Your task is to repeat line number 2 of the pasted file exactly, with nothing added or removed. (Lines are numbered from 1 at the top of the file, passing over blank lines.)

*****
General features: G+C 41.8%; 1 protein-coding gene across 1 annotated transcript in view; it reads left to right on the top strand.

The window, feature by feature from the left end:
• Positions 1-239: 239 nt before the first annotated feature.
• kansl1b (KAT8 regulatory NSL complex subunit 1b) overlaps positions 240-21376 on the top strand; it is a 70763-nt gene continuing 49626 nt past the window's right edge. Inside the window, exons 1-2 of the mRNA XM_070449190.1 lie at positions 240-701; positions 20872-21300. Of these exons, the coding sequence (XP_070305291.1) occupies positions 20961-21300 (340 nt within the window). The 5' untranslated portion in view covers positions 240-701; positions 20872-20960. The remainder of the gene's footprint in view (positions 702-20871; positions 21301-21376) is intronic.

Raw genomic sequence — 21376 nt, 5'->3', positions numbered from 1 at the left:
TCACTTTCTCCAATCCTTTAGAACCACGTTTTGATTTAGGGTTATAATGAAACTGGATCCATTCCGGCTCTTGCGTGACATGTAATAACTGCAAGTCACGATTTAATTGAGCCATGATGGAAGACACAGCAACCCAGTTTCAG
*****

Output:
The window, feature by feature from the left end: